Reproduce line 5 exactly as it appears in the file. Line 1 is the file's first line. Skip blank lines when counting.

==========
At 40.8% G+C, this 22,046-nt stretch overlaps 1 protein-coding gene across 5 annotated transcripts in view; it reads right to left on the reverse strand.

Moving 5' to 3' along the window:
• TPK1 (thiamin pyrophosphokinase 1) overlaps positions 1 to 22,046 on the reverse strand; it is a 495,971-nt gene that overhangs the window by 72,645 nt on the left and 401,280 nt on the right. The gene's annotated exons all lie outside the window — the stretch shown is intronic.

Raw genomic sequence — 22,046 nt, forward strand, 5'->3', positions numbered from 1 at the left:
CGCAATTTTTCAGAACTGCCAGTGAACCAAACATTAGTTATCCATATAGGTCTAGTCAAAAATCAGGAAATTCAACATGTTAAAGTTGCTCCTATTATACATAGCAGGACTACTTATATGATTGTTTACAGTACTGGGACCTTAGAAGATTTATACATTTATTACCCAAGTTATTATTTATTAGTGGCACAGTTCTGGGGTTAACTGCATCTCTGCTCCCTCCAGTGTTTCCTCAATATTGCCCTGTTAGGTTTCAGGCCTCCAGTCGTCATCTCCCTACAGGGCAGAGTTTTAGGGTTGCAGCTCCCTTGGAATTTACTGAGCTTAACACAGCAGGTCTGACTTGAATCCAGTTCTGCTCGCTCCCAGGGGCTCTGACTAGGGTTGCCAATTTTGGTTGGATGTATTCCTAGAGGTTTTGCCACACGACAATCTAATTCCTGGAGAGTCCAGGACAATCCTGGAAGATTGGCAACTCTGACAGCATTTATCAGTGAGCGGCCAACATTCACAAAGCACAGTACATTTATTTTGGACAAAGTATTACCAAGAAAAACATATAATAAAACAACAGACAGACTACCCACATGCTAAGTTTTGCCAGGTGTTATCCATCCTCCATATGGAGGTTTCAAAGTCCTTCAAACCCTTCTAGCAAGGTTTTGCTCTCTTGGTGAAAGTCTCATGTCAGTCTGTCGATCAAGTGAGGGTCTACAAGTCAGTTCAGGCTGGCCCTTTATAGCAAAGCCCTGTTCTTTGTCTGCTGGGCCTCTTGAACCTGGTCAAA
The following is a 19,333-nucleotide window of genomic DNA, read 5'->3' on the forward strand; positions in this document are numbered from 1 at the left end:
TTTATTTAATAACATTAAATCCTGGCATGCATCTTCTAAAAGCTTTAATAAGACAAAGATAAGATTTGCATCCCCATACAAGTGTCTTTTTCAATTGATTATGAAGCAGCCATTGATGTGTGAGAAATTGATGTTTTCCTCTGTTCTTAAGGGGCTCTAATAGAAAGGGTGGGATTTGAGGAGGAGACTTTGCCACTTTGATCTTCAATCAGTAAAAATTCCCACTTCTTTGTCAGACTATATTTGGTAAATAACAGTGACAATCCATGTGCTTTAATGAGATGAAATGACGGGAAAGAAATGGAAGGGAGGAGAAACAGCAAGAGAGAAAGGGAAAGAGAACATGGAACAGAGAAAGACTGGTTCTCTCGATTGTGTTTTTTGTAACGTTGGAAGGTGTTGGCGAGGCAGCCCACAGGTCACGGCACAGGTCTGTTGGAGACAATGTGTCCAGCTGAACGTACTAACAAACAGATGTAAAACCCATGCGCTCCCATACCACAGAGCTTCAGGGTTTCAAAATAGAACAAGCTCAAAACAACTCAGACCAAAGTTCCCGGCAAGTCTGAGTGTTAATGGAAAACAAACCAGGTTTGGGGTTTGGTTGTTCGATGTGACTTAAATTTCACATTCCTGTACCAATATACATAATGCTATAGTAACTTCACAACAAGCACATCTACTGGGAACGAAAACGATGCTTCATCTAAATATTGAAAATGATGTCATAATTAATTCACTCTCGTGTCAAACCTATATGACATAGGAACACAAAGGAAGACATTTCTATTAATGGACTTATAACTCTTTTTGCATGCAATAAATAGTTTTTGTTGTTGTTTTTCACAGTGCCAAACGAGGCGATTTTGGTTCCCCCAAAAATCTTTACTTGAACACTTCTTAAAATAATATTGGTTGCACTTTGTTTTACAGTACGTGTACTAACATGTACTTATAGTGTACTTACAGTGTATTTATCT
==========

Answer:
CGCAATTTTTCAGAACTGCCAGTGAACCAAACATTAGTTATCCATATAGGTCTAGTCAAAAATCAGGAAATTCAACATGTTAAAGTTGCTCCTATTATACATAGCAGGACTACTTATATGATTGTTTACAGTACTGGGACCTTAGAAGATTTATACATTTATTACCCAAGTTATTATTTATTAGTGGCACAGTTCTGGGGTTAACTGCATCTCTGCTCCCTCCAGTGTTTCCTCAATATTGCCCTGTTAGGTTTCAGGCCTCCAGTCGTCATCTCCCTACAGGGCAGAGTTTTAGGGTTGCAGCTCCCTTGGAATTTACTGAGCTTAACACAGCAGGTCTGACTTGAATCCAGTTCTGCTCGCTCCCAGGGGCTCTGACTAGGGTTGCCAATTTTGGTTGGATGTATTCCTAGAGGTTTTGCCACACGACAATCTAATTCCTGGAGAGTCCAGGACAATCCTGGAAGATTGGCAACTCTGACAGCATTTATCAGTGAGCGGCCAACATTCACAAAGCACAGTACATTTATTTTGGACAAAGTATTACCAAGAAAAACATATAATAAAACAACAGACAGACTACCCACATGCTAAGTTTTGCCAGGTGTTATCCATCCTCCATATGGAGGTTTCAAAGTCCTTCAAACCCTTCTAGCAAGGTTTTGCTCTCTTGGTGAAAGTCTCATGTCAGTCTGTCGATCAAGTGAGGGTCTACAAGTCAGTTCAGGCTGGCCCTTTATAGCAAAGCCCTGTTCTTTGTCTGCTGGGCCTCTTGAACCTGGTCAAA